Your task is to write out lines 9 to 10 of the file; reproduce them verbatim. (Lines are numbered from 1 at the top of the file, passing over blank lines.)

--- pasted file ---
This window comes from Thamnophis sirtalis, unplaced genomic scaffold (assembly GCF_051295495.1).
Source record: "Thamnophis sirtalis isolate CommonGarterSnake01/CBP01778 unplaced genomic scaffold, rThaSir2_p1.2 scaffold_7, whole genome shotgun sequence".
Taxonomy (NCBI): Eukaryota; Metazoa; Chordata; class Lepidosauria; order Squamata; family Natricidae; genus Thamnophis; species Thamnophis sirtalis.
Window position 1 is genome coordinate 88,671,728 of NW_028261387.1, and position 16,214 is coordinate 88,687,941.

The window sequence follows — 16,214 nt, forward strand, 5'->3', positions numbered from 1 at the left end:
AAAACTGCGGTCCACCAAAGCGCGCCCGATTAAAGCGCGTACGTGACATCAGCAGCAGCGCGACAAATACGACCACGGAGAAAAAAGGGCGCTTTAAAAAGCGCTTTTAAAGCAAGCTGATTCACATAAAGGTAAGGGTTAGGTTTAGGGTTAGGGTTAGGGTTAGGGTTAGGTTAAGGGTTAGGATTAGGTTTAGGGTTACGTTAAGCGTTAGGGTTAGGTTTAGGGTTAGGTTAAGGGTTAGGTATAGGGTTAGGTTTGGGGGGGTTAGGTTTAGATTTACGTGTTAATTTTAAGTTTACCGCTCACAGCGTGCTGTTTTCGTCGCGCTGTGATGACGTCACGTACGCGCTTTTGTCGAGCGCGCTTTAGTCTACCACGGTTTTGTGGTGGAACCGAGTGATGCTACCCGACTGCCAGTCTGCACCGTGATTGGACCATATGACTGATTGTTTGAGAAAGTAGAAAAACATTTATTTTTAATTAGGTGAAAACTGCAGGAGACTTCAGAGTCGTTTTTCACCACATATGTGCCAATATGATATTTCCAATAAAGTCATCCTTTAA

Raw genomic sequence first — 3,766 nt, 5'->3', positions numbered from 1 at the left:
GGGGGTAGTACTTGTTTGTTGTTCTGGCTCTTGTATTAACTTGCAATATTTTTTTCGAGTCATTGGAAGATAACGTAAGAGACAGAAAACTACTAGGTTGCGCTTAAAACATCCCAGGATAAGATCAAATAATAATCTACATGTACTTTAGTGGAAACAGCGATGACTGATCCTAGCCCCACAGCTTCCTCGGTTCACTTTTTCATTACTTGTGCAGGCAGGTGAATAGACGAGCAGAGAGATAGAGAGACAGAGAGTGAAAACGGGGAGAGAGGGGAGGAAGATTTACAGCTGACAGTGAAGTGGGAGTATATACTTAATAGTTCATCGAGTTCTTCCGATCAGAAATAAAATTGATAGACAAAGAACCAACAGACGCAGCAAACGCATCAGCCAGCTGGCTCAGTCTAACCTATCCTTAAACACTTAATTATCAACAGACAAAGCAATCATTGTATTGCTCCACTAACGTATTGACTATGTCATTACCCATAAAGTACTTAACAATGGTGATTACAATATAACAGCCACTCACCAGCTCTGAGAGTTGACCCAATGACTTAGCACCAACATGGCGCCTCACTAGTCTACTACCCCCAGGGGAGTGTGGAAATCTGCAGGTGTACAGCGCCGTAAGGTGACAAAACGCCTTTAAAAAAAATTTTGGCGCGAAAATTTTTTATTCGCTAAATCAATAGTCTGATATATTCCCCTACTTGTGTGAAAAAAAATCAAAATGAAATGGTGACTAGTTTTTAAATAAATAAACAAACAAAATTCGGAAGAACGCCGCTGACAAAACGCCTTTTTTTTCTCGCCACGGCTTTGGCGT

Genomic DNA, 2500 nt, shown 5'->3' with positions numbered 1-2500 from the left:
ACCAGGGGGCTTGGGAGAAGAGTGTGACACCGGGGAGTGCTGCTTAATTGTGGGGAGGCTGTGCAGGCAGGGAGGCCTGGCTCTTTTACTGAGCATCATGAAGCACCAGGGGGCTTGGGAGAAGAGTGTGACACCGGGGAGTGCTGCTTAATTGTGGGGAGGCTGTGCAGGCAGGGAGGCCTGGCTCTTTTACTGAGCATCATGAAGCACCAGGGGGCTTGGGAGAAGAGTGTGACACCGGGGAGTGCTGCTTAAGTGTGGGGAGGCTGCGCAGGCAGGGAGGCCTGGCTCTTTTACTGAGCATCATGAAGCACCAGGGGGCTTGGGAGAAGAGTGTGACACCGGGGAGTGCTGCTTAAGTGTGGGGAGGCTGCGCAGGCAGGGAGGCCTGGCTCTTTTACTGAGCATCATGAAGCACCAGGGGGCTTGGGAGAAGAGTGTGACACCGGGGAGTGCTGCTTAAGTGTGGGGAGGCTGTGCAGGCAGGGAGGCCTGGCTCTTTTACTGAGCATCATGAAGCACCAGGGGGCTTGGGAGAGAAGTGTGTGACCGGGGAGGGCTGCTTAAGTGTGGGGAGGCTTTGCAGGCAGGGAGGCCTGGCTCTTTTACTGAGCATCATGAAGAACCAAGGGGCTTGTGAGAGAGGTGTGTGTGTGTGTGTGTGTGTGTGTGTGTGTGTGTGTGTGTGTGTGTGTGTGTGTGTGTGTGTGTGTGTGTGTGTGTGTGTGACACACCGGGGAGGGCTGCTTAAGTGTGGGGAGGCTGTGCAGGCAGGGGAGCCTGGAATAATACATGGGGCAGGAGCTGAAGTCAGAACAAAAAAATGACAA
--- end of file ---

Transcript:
Genomic DNA, 2500 nt, shown 5'->3' with positions numbered 1-2500 from the left:
ACCAGGGGGCTTGGGAGAAGAGTGTGACACCGGGGAGTGCTGCTTAATTGTGGGGAGGCTGTGCAGGCAGGGAGGCCTGGCTCTTTTACTGAGCATCATGAAGCACCAGGGGGCTTGGGAGAAGAGTGTGACACCGGGGAGTGCTGCTTAATTGTGGGGAGGCTGTGCAGGCAGGGAGGCCTGGCTCTTTTACTGAGCATCATGAAGCACCAGGGGGCTTGGGAGAAGAGTGTGACACCGGGGAGTGCTGCTTAAGTGTGGGGAGGCTGCGCAGGCAGGGAGGCCTGGCTCTTTTACTGAGCATCATGAAGCACCAGGGGGCTTGGGAGAAGAGTGTGACACCGGGGAGTGCTGCTTAAGTGTGGGGAGGCTGCGCAGGCAGGGAGGCCTGGCTCTTTTACTGAGCATCATGAAGCACCAGGGGGCTTGGGAGAAGAGTGTGACACCGGGGAGTGCTGCTTAAGTGTGGGGAGGCTGTGCAGGCAGGGAGGCCTGGCTCTTTTACTGAGCATCATGAAGCACCAGGGGGCTTGGGAGAGAAGTGTGTGACCGGGGAGGGCTGCTTAAGTGTGGGGAGGCTTTGCAGGCAGGGAGGCCTGGCTCTTTTACTGAGCATCATGAAGAACCAAGGGGCTTGTGAGAGAGGTGTGTGTGTGTGTGTGTGTGTGTGTGTGTGTGTGTGTGTGTGTGTGTGTGTGTGTGTGTGTGTGTGTGTGTGTGTGTGTGTGACACACCGGGGAGGGCTGCTTAAGTGTGGGGAGGCTGTGCAGGCAGGGGAGCCTGGAATAATACATGGGGCAGGAGCTGAAGTCAGAACAAAAAAATGACAA